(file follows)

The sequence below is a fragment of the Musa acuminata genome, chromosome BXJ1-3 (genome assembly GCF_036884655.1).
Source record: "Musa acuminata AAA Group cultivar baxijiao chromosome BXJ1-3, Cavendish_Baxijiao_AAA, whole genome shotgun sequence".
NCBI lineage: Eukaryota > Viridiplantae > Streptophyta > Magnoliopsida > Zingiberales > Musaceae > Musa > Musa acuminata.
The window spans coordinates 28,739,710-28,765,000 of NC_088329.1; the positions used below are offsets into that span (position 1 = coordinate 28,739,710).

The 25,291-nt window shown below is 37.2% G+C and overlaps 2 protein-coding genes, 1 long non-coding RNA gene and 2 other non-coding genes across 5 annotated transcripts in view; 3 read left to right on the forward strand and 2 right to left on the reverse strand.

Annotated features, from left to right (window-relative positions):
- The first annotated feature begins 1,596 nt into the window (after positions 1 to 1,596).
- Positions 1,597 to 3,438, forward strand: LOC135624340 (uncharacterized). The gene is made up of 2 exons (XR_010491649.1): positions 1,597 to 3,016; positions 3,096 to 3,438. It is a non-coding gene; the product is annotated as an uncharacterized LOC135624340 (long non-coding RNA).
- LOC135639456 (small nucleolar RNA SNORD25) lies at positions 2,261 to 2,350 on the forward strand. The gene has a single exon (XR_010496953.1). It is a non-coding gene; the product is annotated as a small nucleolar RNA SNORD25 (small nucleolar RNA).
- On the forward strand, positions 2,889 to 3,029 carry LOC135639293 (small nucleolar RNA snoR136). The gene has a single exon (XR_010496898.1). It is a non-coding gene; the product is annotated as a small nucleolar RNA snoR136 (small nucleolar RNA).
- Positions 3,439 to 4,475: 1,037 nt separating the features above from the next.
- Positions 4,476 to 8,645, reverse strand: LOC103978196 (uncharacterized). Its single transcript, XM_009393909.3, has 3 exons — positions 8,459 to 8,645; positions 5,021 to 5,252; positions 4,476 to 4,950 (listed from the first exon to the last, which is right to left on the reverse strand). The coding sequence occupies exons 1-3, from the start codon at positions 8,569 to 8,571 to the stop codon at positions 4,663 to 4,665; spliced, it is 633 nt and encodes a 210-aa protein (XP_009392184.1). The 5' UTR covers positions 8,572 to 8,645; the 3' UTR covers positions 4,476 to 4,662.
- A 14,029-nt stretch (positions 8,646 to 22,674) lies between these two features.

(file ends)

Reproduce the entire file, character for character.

The sequence below is a fragment of the Musa acuminata genome, chromosome BXJ1-3 (genome assembly GCF_036884655.1).
Source record: "Musa acuminata AAA Group cultivar baxijiao chromosome BXJ1-3, Cavendish_Baxijiao_AAA, whole genome shotgun sequence".
NCBI lineage: Eukaryota > Viridiplantae > Streptophyta > Magnoliopsida > Zingiberales > Musaceae > Musa > Musa acuminata.
The window spans coordinates 28,739,710-28,765,000 of NC_088329.1; the positions used below are offsets into that span (position 1 = coordinate 28,739,710).

The 25,291-nt window shown below is 37.2% G+C and overlaps 2 protein-coding genes, 1 long non-coding RNA gene and 2 other non-coding genes across 5 annotated transcripts in view; 3 read left to right on the forward strand and 2 right to left on the reverse strand.

Annotated features, from left to right (window-relative positions):
- The first annotated feature begins 1,596 nt into the window (after positions 1 to 1,596).
- Positions 1,597 to 3,438, forward strand: LOC135624340 (uncharacterized). The gene is made up of 2 exons (XR_010491649.1): positions 1,597 to 3,016; positions 3,096 to 3,438. It is a non-coding gene; the product is annotated as an uncharacterized LOC135624340 (long non-coding RNA).
- LOC135639456 (small nucleolar RNA SNORD25) lies at positions 2,261 to 2,350 on the forward strand. The gene has a single exon (XR_010496953.1). It is a non-coding gene; the product is annotated as a small nucleolar RNA SNORD25 (small nucleolar RNA).
- On the forward strand, positions 2,889 to 3,029 carry LOC135639293 (small nucleolar RNA snoR136). The gene has a single exon (XR_010496898.1). It is a non-coding gene; the product is annotated as a small nucleolar RNA snoR136 (small nucleolar RNA).
- Positions 3,439 to 4,475: 1,037 nt separating the features above from the next.
- Positions 4,476 to 8,645, reverse strand: LOC103978196 (uncharacterized). Its single transcript, XM_009393909.3, has 3 exons — positions 8,459 to 8,645; positions 5,021 to 5,252; positions 4,476 to 4,950 (listed from the first exon to the last, which is right to left on the reverse strand). The coding sequence occupies exons 1-3, from the start codon at positions 8,569 to 8,571 to the stop codon at positions 4,663 to 4,665; spliced, it is 633 nt and encodes a 210-aa protein (XP_009392184.1). The 5' UTR covers positions 8,572 to 8,645; the 3' UTR covers positions 4,476 to 4,662.
- A 14,029-nt stretch (positions 8,646 to 22,674) lies between these two features.